A contributor (nycsouthpaw) for Buzzfeed visually demonstrates why former president Bill Clinton is considered to be one of the best public speakers in modern history. The wildly popular, former president’s prepared speech for the 2012 Democratic National Convention (DNC) ran twice as long as scheduled, making multiple additions and deletions in the process. Clinton’s ability to explain what President Barack Obama has been doing in a way that even President Obama has not been able to, may make the difference in the minds of voters. Check out this transcript against former President Clinton’s remarks and see how the nation’s 42nd president switched it up on the fly to create yet another historical moment at the 2012 Democratic National Convention.
Click here for the full transcript.
In 48 minutes, former president Bill Clinton reminded the country of why he is considered by many to be one of the greatest speakers in American history. Clinton showed that he is still very capable of connecting to an audience and telling an amazing story that highlights his political beliefs and what he thinks is best for the country. The former president touched on many themes including the power of constructive cooperation and compromise, shared prosperity and equal opportunity. Clinton may be the one person capable of energizing a crowd like a successful coach of a sports team before the big game while educating them like a college professor before the tough exam.
The former president’s speech and nomination of President Barack Obama was substantive, detailed, personable and charismatic all while destroying the Republican platform issue by issue. Clinton succinctly framed the prevailing theme from the recent Republican National Convention. “In Tampa, the Republican argument against the President’s re-election was actually pretty simple, pretty snappy… We left him a total mess, he hadn’t cleaned it up fast enough…so fire him and put us back in.” From saving the auto industry, to lowering taxes for 95% of Americans, to creating a policy that provides affordable health care to all Americans, Clinton detailed President Obama’s accomplishments while explaining the challenges of his presidency. “No president, not me, not any of my predecessors… no one could have fully repaired all the damage that he found in just four years.”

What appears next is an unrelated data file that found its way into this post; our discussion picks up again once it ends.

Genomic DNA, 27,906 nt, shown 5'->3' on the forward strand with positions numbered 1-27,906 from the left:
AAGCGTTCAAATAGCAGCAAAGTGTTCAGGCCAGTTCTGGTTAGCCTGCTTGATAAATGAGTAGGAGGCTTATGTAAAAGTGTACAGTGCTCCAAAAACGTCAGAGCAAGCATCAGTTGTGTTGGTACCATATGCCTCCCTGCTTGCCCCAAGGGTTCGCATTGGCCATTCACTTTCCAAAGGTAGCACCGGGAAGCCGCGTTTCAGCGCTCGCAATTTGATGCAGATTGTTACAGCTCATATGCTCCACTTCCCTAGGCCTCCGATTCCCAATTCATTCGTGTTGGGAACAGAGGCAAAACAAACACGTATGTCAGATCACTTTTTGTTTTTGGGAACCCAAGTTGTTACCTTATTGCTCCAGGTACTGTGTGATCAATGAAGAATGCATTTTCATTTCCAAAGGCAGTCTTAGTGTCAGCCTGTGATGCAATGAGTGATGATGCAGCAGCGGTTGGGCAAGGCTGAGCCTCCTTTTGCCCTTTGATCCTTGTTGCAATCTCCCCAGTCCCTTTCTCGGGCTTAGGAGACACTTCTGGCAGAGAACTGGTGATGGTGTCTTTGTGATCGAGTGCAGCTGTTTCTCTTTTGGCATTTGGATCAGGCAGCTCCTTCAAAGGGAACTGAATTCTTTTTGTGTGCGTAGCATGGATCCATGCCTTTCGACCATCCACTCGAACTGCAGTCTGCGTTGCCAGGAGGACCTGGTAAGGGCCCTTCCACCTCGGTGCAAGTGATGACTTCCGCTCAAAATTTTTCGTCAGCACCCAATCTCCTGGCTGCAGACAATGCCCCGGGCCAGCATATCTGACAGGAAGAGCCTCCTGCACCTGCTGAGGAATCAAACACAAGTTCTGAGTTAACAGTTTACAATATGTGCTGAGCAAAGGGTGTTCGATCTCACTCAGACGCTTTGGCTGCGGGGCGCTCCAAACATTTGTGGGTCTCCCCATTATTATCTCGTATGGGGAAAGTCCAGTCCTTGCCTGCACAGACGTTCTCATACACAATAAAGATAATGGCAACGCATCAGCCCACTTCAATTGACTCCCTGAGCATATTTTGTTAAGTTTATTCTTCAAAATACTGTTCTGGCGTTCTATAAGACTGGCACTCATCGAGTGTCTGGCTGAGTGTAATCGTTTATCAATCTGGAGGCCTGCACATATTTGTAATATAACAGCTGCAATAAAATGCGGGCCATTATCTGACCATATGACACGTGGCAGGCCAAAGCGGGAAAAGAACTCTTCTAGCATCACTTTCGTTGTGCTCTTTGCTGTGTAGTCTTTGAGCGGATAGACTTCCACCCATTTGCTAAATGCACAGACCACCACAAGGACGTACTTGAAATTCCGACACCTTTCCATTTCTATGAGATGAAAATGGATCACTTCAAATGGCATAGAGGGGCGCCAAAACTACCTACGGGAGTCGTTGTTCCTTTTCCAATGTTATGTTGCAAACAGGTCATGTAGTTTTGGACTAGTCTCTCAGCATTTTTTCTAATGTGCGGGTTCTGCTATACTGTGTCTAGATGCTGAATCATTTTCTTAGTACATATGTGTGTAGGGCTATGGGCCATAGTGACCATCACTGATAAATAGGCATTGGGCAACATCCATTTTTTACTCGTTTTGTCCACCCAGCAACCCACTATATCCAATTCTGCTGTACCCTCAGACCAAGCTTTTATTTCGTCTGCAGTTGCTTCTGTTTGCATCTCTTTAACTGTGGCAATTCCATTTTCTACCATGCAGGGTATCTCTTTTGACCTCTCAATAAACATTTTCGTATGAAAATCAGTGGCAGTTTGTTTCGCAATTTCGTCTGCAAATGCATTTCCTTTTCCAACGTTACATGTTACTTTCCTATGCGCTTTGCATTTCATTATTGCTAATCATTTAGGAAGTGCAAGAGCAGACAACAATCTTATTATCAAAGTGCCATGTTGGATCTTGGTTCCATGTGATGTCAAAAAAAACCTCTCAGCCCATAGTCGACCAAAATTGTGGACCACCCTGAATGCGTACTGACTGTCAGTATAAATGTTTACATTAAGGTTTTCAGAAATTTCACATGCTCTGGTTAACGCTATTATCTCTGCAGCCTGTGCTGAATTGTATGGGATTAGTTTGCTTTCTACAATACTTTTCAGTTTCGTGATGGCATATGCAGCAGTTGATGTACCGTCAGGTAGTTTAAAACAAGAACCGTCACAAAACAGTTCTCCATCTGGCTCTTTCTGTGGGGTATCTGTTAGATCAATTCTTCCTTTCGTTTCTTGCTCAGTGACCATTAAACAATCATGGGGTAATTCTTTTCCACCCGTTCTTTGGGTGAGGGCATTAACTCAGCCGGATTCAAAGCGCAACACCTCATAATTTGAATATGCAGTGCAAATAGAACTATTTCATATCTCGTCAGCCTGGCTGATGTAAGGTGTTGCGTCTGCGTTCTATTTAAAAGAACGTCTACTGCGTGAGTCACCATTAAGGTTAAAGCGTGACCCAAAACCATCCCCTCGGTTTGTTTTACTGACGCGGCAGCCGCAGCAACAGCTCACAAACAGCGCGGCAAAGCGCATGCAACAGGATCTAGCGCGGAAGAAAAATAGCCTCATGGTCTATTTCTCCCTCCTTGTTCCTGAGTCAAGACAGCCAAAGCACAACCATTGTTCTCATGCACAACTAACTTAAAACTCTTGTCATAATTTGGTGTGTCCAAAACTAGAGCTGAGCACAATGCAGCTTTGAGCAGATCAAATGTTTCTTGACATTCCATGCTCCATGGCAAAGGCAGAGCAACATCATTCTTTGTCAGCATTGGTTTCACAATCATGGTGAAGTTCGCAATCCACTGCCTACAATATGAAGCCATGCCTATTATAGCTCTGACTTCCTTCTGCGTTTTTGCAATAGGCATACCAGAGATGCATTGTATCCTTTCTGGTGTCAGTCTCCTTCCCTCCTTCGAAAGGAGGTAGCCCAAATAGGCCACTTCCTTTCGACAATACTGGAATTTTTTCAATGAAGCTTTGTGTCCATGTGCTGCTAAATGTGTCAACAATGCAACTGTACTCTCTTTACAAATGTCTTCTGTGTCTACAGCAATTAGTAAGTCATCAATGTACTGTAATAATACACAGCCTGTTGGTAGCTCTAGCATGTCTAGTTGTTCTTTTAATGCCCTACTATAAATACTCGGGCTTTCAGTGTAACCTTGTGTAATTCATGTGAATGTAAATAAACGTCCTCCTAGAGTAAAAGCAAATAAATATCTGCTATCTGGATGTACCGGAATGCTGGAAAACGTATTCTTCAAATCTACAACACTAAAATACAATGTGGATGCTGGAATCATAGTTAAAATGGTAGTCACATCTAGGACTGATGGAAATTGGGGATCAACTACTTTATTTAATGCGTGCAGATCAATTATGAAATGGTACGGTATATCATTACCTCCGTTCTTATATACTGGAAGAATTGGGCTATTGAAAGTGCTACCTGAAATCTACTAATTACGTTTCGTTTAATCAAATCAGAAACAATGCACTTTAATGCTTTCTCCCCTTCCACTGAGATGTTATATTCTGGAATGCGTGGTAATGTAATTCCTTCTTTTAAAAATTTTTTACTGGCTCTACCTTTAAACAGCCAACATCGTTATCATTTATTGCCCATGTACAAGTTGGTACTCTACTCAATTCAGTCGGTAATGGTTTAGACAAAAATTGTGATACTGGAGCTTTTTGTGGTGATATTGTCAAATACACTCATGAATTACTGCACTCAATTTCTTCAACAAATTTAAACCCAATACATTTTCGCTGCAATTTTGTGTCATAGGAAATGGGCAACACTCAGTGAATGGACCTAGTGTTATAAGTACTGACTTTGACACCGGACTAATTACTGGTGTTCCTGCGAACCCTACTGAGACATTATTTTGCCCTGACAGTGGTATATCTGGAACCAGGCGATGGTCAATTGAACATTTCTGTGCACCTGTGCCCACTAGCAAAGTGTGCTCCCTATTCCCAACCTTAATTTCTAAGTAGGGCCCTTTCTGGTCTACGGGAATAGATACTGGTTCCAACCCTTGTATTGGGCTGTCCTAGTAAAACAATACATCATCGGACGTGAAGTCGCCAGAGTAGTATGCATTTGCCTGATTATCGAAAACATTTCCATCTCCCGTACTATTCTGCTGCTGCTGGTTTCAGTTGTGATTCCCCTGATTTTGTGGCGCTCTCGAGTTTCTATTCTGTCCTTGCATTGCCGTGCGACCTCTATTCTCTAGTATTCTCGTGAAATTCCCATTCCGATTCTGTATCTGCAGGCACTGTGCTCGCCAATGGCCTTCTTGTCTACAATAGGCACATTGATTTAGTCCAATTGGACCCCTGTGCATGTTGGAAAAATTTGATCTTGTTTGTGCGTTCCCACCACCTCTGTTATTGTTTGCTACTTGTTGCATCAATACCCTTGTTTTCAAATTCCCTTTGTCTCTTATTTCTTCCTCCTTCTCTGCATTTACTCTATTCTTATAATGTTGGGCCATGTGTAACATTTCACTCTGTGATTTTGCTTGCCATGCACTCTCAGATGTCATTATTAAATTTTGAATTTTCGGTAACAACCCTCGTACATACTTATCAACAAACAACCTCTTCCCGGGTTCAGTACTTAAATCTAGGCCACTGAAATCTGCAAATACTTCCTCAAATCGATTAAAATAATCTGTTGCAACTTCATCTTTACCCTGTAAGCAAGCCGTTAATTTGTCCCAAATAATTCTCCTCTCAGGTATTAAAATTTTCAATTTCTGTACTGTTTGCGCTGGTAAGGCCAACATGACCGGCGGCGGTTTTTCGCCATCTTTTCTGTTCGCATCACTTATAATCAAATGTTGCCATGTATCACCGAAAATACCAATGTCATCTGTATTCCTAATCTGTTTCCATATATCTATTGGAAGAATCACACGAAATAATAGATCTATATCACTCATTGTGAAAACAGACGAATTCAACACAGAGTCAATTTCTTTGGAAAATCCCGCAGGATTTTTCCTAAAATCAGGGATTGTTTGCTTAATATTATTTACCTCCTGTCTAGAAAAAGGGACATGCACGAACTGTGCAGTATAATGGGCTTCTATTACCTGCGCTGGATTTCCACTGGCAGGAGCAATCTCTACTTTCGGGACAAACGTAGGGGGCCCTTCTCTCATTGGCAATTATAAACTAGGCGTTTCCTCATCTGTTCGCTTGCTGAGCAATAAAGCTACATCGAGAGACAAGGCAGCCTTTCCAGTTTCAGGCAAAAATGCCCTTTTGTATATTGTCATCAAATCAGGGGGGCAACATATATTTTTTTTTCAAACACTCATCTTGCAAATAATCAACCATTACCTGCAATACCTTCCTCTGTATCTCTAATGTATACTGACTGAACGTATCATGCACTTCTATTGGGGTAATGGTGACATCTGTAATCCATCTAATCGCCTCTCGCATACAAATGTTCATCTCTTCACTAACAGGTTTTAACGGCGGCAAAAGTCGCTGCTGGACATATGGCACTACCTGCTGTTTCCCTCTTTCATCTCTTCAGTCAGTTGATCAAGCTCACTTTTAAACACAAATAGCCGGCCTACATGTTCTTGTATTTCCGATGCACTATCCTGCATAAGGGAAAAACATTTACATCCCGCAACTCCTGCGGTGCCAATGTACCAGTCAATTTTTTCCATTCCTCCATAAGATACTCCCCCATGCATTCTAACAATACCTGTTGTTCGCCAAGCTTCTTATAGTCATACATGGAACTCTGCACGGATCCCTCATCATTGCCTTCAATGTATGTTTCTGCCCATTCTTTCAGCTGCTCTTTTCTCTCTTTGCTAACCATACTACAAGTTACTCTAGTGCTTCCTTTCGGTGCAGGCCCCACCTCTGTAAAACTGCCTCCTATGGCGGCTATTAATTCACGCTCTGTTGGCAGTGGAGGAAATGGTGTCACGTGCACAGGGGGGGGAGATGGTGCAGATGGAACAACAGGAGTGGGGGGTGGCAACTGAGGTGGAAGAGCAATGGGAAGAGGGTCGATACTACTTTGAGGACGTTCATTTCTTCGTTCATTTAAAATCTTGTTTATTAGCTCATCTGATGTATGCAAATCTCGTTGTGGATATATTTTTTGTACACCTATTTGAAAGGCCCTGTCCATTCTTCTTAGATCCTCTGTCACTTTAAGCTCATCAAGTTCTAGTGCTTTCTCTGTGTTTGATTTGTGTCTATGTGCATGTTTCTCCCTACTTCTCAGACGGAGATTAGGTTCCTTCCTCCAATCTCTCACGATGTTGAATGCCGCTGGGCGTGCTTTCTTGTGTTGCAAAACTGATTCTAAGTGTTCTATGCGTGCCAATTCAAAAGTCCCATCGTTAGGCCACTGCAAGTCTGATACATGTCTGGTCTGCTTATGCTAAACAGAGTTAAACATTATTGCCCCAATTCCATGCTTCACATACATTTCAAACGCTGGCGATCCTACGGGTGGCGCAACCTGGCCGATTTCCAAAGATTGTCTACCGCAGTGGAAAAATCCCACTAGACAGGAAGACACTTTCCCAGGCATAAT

Most importantly, Clinton, in his eloquence, moved the conversation squarely to contrasting the platforms of each party as they relate to the middle class. His message was clearly designed to resonate with independent voters and to energize those voters from four years ago who are frustrated with the slower than expected recovery of our economy. He painted a vision for our country’s future by paralleling the success of his presidency with that of the next four years of President Obama’s. Former President Clinton has spoken and there is little doubt that America has listened — and America will be better off for it in November.
Jasper Alexander is a contributing writer to The Burton Wire.